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Sarepta (SRPT)'s New Facility to Open in Early 2017, Plans to Hire 45 New Staffers



11/4/2016 5:51:16 AM

Sarepta’s New Facility to Open in Early 2017, Plans to Hire 45 New Staffers November 4, 2016
By Mark Terry, BioSpace.com Breaking News Staff

Despite significant controversy over the U.S. Food and Drug Administration (FDA)’s approval of its Exondys 51 for Duchenne Muscular Dystrophy (DMD), Sarepta Therapeutics (SRPT) plans for its new facility to be opened next year.

The FDA approved Sarepta’s Exondys 51 (eteplirsen) in September to treat DMD. DMD is a muscle wasting disease caused by mutations in the dystrophin gene. It is a progressive disease that usually causes death in early adulthood, with serious complications that include heart or respiratory-related problems. It mostly affects boys, about 1 in every 3,500 or 5,000 male children.

But there was significant controversy within the agency over the approval. Several prominent agency scientists argued that the company did not provide sufficient evidence that the drug actually worked. Janet Woodcock, the director of the FDA’s Center for Drug Evaluation and Research (CDER), overruled them for approval.

The approval was somewhat conditional. The company has to conduct a two-year-long clinical trial of the drug, with the possibility that if it doesn’t effectively make its case, the drug approval will be rescinded. Meanwhile, the drug is on the market with a price tag of $300,000 for an annual regimen.

So the company is continuing with its plans for another facility in Andover, Massachusetts. Two years ago, Sarepta acquired the building from Japanese drug company Eisai(ESALF.PK) for approximately $15 million. The facility is at 100 Federal Street and is expected to open in the first quarter of 2017 after retrofitting is completed.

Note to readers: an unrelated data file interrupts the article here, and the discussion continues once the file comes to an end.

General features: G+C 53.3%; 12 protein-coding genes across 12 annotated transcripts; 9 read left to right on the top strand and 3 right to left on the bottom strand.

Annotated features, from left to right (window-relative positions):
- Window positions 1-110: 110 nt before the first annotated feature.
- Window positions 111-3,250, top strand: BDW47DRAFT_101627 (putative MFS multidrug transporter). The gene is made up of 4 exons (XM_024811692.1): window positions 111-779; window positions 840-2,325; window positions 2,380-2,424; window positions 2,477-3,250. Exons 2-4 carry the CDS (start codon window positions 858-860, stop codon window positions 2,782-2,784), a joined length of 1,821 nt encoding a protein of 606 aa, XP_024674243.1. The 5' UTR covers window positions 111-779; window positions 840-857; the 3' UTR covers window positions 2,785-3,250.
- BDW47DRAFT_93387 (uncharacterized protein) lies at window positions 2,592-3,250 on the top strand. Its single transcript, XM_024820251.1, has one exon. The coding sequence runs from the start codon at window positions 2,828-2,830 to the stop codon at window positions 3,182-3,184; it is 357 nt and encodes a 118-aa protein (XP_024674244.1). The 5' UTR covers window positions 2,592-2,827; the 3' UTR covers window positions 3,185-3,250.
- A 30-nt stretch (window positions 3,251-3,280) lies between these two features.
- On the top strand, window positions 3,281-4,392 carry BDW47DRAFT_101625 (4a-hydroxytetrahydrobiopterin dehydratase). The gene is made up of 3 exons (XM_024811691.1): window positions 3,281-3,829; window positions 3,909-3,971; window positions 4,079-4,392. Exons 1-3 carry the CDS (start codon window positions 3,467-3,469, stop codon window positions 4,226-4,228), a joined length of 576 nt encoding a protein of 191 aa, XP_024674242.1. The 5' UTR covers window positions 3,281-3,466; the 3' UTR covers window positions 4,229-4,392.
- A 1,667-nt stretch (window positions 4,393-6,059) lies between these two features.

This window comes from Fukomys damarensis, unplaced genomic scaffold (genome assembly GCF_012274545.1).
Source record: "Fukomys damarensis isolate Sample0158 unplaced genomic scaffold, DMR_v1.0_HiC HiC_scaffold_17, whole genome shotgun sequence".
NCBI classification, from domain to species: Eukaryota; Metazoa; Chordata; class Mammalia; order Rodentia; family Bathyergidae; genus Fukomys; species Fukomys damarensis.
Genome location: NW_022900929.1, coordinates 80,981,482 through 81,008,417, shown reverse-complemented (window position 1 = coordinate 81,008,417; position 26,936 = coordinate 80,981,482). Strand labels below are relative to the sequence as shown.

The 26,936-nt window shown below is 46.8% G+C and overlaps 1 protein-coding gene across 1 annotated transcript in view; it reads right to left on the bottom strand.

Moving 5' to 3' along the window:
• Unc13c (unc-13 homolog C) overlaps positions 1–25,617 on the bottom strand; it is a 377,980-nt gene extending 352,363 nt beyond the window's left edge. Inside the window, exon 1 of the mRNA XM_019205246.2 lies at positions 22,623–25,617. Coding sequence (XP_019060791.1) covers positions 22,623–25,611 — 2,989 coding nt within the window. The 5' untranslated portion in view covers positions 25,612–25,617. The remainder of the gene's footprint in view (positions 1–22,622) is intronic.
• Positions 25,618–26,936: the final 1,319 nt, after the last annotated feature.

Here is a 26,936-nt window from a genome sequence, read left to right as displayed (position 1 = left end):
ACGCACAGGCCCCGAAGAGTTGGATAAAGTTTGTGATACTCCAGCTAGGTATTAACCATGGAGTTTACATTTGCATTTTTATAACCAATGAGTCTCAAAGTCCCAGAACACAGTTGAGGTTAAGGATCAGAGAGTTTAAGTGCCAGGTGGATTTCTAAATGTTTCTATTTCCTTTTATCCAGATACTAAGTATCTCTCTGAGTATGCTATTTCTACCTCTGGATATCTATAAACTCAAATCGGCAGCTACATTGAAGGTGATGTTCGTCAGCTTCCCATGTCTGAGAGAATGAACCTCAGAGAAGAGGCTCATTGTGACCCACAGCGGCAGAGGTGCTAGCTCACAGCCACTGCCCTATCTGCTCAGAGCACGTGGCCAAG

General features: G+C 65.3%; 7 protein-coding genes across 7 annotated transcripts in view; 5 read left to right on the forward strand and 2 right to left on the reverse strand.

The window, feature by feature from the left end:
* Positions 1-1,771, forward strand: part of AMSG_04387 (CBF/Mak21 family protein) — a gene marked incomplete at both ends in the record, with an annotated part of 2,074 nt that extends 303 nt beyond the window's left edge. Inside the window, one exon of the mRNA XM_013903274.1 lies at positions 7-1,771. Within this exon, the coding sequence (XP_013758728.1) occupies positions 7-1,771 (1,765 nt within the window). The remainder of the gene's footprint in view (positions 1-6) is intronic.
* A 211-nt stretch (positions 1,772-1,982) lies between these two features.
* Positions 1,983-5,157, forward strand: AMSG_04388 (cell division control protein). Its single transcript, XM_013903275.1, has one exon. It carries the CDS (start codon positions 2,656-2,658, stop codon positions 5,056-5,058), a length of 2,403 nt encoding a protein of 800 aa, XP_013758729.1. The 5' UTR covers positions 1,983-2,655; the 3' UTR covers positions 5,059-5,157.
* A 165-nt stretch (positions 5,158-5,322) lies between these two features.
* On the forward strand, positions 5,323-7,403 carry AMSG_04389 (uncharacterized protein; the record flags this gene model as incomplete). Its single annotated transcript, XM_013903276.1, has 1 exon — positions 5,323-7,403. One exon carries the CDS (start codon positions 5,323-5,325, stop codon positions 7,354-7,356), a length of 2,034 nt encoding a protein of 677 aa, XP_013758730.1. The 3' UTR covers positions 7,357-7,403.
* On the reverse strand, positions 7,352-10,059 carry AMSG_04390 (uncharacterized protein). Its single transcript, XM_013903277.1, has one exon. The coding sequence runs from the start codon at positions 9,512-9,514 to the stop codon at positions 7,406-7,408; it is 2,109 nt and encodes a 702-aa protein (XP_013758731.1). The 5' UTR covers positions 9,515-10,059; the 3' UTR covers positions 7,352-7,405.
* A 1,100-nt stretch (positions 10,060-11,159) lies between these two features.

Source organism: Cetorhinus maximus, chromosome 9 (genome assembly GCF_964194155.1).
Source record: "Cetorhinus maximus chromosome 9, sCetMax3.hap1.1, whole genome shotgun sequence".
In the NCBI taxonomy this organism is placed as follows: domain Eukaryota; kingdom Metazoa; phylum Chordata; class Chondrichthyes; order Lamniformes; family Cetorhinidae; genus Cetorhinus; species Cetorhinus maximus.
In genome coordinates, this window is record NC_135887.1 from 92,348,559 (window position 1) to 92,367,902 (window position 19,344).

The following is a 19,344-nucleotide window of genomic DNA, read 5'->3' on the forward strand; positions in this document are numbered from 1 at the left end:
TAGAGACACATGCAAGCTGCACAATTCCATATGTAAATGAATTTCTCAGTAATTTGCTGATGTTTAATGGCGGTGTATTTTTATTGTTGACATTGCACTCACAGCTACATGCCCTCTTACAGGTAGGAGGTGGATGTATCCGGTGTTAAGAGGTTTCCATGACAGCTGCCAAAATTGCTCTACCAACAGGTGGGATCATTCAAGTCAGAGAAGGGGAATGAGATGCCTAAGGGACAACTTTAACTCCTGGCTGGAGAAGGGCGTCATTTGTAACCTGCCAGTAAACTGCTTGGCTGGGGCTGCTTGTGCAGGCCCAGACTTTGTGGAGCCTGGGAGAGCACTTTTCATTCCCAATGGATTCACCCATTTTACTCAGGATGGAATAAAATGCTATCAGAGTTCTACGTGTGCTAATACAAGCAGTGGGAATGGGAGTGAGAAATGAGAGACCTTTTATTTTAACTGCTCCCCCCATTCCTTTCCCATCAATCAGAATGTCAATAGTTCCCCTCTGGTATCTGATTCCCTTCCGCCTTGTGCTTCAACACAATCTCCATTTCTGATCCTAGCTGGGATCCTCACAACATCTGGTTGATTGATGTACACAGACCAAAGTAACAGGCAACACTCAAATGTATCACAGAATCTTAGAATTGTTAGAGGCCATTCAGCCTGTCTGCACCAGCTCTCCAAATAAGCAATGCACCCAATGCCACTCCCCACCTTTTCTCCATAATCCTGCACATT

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The facility is about 60,000 square feet. The construction is being performed by Timberline Construction for about $445,000.

“We wanted to increase our presence in Massachusetts,” Sarah Bard, a Sarepta spokeswoman, told the Andover Townsman.

Sarepta indicates that about 45 people will work at the Andover facility. Currently the company employs about 220 full-time staffers.

In March, Sarepta announced it was closing a 53,000-square-foot facility in Corvallis, Oregon, and consolidating most of its employees to Massachusetts. The company was originally founded in Corvallis. The former chief executive officer, Chris Garabedian, who reorganized the company to focus on DMD, told the Boston Business Journal several years ago that the move to Cambridge came about because when he was expanding the company, most of the people applying for jobs were either already there or said they’d be willing to move there.

On October 4, Sarepta inked an exclusive license and collaboration deal with UK-based Summit Therapeutics. Sarepta bought the rights to Summit’s utrophin modulator pipeline, including the lead clinical candidate, ezutromid, to treat DMD. Utrophin modulation has the potential to treat at least part of DMD regardless of the specific dystrophin gene mutation. The drug, ezutromid, is currently being evaluated in a Phase II clinical trial. Both the FDA and the European Medicines Agency (EMA) have granted ezutromid orphan drug status.

The utrophin protein is functionally and structurally similar to dystrophin. Preclinical studies have suggested that when utrophin is still expressed, it has a positive effect on muscle performance.


Read at BioSpace.com


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